JOHANNESBURG – Even though Caster Semenya can run in major track meets now, she’s wondering if she can afford to.
A controversial gender test and the ensuing 11-month layoff from competition have done more than keep the 800-meter world champion off the track. Despite being cleared to race by the IAAF, Semenya can’t find a sponsor “because of the negative publicity,” says her manager, Tshepo Seema.
Semenya is struggling to pay for her running. She’s resorted to a cell phone texting campaign to raise money, and has even accepted help from two young South Africans, who say they “rallied a few friends on Facebook” to help her get financial backing.
Semenya, now 19, became the first black South African woman to win gold at a world championships when she triumphed in Berlin back in August 2009. After undergoing now infamous gender tests, she was welcomed as a national hero on her return to South Africa and dubbed the country’s “Golden Girl.” Last month, the teenager was named by British magazine New Statesman in a list of 50 people that matter in 2010.
But the world champion still cannot find anyone to endorse her.
“We have been to various companies, motor companies, cell phone companies, restaurant chains, a whole range of companies,” Seema told The Associated Press, “but we can’t get sponsorship because of the negative publicity in the last couple of months. It’s not good for Caster.
“Caster has been cleared to compete as a female athlete, she should get the opportunity for sponsorship. Companies have said there is a lot of uncertainty around Caster. They have said, ‘We can’t touch her.'”
Semenya’s struggles became clear in September when she launched a cell phone text message campaign to raise money, asking for very small donations of five rand (70 cents) to her training fund. Semenya appealed directly to fans after as it kicked off.
“I would … like to make a request to South Africans to support me on various platforms that my team has put together,” the normally media-shy Semenya said in a statement, “and my promise to the nation is that through excellence and resilience I will strive to live up to the reputation of being known as the Golden Girl.”
Earlier this month, Semenya even met with the Facebook group which intends to sell T-shirts and hold car washes for cash — an unthinkable situation for a world champion.
“We saw an interview (with Semenya) on TV,” said Thobeka Macgai, a 27-year-old media professional who started the Facebook campaign with her brother, Clement. “It was clear she was broke, she had no sponsors and she was on her own. We thought, why not try and assist her? She is South African and she represents us.”
Macgai said she met with Semenya and the athlete gave them her approval. However, the group of seven volunteers has yet to raise the money needed to even print T-shirts.
Seema said Semenya was not broke — “it’s not that bad,” he said — but he admitted real problems finding a backer for one of the world’s best young athletes. The situation has actually gotten worse since she was cleared to run as a woman by the IAAF, track and field’s governing body, in July.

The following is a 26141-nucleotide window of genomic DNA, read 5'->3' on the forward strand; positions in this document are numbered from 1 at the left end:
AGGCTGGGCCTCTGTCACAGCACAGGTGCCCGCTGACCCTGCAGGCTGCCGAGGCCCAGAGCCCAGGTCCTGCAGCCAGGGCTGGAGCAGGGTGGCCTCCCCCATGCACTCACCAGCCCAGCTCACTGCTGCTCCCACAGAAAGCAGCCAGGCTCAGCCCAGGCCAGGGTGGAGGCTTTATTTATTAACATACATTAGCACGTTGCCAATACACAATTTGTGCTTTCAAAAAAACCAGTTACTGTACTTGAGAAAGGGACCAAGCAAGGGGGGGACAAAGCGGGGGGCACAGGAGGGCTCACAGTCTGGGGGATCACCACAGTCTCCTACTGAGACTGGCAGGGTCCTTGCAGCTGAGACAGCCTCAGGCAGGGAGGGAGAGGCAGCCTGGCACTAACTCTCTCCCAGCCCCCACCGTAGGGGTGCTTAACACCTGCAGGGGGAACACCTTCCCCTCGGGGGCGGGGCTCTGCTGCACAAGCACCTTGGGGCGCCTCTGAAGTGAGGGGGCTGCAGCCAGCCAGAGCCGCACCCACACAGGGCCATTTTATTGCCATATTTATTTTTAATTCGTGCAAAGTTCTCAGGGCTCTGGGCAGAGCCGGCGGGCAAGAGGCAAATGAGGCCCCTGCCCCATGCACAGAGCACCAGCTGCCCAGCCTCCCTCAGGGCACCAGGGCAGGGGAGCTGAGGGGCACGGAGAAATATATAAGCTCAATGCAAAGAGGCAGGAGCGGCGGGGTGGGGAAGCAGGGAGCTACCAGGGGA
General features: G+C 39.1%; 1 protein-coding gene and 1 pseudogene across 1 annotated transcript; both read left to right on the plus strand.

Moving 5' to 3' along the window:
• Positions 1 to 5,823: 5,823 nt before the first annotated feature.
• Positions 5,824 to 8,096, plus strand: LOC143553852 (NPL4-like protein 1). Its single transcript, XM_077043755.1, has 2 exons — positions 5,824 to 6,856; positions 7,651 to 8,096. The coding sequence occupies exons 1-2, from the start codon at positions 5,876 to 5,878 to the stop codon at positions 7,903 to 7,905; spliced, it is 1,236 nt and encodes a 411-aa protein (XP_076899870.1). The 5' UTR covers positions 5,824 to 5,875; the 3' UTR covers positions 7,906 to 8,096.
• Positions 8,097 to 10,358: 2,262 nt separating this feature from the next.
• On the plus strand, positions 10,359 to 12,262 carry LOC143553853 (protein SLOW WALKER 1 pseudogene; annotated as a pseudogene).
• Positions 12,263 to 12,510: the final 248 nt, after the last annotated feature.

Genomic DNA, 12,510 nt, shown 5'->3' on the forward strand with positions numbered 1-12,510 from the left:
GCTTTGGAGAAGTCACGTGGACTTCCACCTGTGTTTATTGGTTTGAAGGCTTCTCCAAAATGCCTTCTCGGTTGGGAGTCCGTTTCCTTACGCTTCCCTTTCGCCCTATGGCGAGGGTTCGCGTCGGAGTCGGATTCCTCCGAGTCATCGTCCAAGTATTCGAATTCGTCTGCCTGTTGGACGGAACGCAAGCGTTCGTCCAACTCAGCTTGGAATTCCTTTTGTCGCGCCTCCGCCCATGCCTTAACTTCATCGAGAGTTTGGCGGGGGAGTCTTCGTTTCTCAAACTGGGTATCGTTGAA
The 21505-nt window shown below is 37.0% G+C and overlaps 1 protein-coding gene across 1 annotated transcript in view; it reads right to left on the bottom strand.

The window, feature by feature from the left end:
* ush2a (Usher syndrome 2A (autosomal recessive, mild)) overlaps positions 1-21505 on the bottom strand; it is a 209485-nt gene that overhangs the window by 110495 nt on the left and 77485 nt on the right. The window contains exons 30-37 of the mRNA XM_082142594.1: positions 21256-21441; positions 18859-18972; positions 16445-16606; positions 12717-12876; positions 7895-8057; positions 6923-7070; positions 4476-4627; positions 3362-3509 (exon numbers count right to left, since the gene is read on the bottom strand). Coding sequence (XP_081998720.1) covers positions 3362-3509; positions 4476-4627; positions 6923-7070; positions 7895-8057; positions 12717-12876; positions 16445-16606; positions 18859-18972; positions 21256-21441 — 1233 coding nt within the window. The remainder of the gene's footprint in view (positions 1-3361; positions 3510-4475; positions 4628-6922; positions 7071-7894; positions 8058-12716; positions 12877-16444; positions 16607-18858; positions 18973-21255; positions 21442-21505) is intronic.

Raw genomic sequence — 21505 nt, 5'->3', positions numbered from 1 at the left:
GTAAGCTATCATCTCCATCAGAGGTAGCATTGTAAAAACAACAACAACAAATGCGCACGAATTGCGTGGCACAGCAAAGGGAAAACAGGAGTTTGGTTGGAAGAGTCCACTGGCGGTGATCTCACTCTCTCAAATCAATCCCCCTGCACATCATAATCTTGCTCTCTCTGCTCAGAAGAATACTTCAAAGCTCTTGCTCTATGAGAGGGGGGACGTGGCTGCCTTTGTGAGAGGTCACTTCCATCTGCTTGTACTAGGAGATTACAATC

“Because of this negative publicity post the IAAF decision, her brand has been dented,” Seema said. “It is a challenge. At her level she shouldn’t struggle to get sponsors.”
Michael Seme, Semenya’s coach, said her athlete receives a salary from the South African government, is provided with running clothes by a sportswear company, and receives help with tuition fees and the use of training facilities from the University of Pretoria. But there are no endorsements.
Semenya’s troubled career suffered a new blow when a back injury forced her out of the recent Commonwealth Games, denying her an opportunity to get some much-needed exposure and a shot at another international title. It would have been just a second major competition in her dramatic, short career. She had said Commonwealth gold was her No. 1 goal for 2010.
“We are very disappointed with the injury,” Seme said. “We didn’t reach our target for the year. I was not happy (that Caster missed the Commonwealth Games) but at the same time you must think about the athlete. Now, we don’t want to miss the world championships in 2011, or the Olympics.”
Seme said Semenya would not run competitively again until next year. Another prolonged absence is likely to further hamper her hopes of finding financial backing.
Macgai said Semenya appeared “determined to continue” in their meetings but she fears for the future of the teenager who emerged from a remote village in northern South Africa to became one of the world’s best-known athletes.
“Many of us Africans are from impoverished backgrounds,” Macgai said. “Money can be an issue to prevent us from realizing our dreams. If we don’t get behind her, Caster’s career could fade. We don’t want that to happen to Caster. We don’t want to see that happen.”